EMEA Base Oil Price Report


Despite a current base oil restocking spree, many in Europe, the Middle East and Africa recognize that prices must recede to take account of lower raw material costs and lackluster demand worldwide.

Markets are suddenly extremely active with a great number of enquiries from those returning early from holiday. The largest cargo of base oils seen for some time (around 25,000 tons) was fixed out of Italy to Venezuela as part of the Petrleos de Venezuela, S.A. tender.

Crude prices have fallen to levels not seen since 2008, with dated deliveries of Brent crude at $43.20. West Texas Intermediate had fallen as low as $36.50 but recovered on Tuesday to $39.30. The overall rapid de-escalation affected all feedstock prices, with VGO levels falling to new lows as well.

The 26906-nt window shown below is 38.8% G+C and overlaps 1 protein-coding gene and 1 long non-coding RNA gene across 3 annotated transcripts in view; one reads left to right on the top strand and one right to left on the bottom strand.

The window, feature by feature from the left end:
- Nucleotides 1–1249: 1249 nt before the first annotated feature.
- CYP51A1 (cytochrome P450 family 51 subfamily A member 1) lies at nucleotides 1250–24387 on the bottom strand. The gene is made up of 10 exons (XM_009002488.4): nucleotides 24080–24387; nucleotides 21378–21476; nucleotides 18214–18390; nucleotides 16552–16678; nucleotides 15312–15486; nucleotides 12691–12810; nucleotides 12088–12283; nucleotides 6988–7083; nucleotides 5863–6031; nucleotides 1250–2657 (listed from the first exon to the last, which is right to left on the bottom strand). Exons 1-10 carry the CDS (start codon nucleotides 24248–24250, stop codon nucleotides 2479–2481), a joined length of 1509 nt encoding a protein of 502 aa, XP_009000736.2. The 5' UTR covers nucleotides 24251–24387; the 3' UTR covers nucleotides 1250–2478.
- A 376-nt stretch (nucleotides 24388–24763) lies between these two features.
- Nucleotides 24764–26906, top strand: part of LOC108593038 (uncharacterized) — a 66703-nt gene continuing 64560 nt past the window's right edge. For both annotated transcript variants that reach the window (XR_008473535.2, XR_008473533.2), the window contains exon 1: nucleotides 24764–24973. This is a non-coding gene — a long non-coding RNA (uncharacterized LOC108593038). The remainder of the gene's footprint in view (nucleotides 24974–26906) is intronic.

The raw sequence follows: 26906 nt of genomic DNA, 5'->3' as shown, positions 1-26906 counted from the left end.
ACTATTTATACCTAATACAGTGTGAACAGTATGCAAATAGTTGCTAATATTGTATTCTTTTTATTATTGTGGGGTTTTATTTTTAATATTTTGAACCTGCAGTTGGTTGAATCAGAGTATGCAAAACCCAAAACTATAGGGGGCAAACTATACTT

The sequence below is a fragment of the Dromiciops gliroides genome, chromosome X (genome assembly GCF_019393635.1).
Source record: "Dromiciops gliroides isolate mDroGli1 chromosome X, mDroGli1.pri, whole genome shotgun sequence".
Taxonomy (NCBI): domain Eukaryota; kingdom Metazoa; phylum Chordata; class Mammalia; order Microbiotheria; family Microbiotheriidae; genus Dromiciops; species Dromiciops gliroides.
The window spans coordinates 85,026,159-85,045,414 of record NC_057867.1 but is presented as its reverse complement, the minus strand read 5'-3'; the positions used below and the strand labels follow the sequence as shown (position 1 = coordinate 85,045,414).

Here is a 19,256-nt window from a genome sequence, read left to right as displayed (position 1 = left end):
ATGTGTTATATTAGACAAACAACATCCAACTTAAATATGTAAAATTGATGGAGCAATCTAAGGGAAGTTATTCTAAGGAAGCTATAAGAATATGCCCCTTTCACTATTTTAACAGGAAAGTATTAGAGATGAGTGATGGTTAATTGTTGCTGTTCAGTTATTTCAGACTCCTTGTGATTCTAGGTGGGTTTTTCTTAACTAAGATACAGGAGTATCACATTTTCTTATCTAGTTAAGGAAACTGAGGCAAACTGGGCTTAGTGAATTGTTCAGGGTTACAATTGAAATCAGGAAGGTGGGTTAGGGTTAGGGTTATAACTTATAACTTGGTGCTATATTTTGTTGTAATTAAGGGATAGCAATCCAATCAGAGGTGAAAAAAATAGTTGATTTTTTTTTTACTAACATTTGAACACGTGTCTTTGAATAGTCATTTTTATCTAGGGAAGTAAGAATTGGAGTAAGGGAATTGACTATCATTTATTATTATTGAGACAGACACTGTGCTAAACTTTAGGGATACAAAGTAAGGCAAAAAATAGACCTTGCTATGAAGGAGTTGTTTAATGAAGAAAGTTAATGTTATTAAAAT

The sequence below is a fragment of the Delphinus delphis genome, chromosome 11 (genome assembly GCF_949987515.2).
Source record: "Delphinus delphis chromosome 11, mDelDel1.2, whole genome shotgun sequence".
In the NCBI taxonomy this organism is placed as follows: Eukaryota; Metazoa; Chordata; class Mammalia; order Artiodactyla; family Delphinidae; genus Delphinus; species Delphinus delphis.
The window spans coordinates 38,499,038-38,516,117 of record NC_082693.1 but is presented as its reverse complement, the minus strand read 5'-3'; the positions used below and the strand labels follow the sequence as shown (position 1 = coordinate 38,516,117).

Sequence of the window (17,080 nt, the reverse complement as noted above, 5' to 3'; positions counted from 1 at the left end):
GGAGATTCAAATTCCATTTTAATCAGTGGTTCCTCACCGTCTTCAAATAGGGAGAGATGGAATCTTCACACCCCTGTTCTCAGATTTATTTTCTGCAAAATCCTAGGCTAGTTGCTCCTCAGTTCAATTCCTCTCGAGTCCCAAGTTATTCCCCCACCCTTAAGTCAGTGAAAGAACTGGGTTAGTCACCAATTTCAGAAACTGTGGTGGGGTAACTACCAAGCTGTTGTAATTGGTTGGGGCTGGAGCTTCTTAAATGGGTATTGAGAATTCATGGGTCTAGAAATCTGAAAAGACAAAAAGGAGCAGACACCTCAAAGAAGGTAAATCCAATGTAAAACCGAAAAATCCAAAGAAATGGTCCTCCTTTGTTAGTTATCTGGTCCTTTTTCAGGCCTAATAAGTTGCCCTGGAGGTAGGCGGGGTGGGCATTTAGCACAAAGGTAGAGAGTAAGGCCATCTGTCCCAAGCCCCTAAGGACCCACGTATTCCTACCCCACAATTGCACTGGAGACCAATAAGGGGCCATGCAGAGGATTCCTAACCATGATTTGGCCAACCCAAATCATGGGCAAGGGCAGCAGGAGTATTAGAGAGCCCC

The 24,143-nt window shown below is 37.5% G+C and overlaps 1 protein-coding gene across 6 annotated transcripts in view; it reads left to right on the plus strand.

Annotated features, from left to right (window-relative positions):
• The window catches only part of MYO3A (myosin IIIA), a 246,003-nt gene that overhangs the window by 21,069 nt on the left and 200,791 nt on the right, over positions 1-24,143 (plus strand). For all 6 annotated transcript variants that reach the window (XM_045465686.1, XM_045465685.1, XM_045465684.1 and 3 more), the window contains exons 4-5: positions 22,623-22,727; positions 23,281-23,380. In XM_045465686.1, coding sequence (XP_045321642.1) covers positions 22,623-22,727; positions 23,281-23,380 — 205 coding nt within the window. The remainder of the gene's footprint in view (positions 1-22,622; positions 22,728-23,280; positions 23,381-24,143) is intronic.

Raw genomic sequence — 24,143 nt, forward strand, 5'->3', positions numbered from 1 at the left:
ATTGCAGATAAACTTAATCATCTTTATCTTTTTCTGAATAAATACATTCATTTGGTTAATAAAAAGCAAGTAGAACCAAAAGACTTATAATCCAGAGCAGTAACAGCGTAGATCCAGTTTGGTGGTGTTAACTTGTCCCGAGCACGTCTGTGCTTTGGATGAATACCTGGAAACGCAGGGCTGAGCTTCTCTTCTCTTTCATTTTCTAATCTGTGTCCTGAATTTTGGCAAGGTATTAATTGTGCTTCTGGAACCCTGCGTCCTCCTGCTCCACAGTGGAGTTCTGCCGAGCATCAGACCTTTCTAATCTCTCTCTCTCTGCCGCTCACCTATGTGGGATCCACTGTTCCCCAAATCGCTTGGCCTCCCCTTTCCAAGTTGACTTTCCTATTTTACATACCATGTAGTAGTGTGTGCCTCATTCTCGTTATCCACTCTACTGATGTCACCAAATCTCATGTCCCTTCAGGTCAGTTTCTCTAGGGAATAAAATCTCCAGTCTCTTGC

ICE gas oil prices are also down, at $427 per metric ton, around $50/t less than last week. This has given rise to speculation that further drops in both crude and product prices are on the cards due to weakening demand from large economies such as China and increasing worldwide availability of crude.


API Group I prices within Europe have fallen to new lows. Some producers have been increasing output of Group I base stocks to meet what is perceived as healthy demand for at least the heavier grades. Despite production of light solvent neutrals being curbed in response, prices dipped to $485/t-$495/t, with offers above $500 met with strong counters.